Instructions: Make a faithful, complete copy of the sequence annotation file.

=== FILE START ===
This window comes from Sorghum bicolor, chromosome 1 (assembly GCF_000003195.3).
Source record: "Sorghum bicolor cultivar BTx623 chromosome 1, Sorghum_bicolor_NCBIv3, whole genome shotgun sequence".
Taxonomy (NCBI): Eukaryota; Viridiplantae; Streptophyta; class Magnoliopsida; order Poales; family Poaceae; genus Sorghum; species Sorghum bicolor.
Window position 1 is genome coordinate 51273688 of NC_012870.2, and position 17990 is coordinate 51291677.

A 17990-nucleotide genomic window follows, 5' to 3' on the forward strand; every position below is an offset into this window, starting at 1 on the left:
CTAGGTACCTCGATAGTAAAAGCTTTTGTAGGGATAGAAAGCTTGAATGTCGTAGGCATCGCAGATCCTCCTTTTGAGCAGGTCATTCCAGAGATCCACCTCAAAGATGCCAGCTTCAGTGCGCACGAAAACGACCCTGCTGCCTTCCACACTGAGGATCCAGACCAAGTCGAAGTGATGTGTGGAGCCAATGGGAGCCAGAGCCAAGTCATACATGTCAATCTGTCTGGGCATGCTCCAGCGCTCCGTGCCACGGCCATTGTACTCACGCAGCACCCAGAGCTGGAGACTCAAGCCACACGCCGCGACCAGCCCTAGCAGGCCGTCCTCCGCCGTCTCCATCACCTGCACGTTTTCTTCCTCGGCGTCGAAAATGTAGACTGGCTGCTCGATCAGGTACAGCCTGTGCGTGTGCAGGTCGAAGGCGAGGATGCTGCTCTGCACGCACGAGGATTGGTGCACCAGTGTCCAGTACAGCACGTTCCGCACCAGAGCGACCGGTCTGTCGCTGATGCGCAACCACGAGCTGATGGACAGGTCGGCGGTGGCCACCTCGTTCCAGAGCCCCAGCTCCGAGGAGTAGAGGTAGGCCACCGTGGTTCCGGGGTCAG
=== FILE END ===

This window comes from Sorghum bicolor, chromosome 1 (assembly GCF_000003195.3).
Source record: "Sorghum bicolor cultivar BTx623 chromosome 1, Sorghum_bicolor_NCBIv3, whole genome shotgun sequence".
Taxonomy (NCBI): Eukaryota; Viridiplantae; Streptophyta; class Magnoliopsida; order Poales; family Poaceae; genus Sorghum; species Sorghum bicolor.
Window position 1 is genome coordinate 51273688 of NC_012870.2, and position 17990 is coordinate 51291677.

A 17990-nucleotide genomic window follows, 5' to 3' on the forward strand; every position below is an offset into this window, starting at 1 on the left:
CTAGGTACCTCGATAGTAAAAGCTTTTGTAGGGATAGAAAGCTTGAATGTCGTAGGCATCGCAGATCCTCCTTTTGAGCAGGTCATTCCAGAGATCCACCTCAAAGATGCCAGCTTCAGTGCGCACGAAAACGACCCTGCTGCCTTCCACACTGAGGATCCAGACCAAGTCGAAGTGATGTGTGGAGCCAATGGGAGCCAGAGCCAAGTCATACATGTCAATCTGTCTGGGCATGCTCCAGCGCTCCGTGCCACGGCCATTGTACTCACGCAGCACCCAGAGCTGGAGACTCAAGCCACACGCCGCGACCAGCCCTAGCAGGCCGTCCTCCGCCGTCTCCATCACCTGCACGTTTTCTTCCTCGGCGTCGAAAATGTAGACTGGCTGCTCGATCAGGTACAGCCTGTGCGTGTGCAGGTCGAAGGCGAGGATGCTGCTCTGCACGCACGAGGATTGGTGCACCAGTGTCCAGTACAGCACGTTCCGCACCAGAGCGACCGGTCTGTCGCTGATGCGCAACCACGAGCTGATGGACAGGTCGGCGGTGGCCACCTCGTTCCAGAGCCCCAGCTCCGAGGAGTAGAGGTAGGCCACCGTGGTTCCGGGGTCAG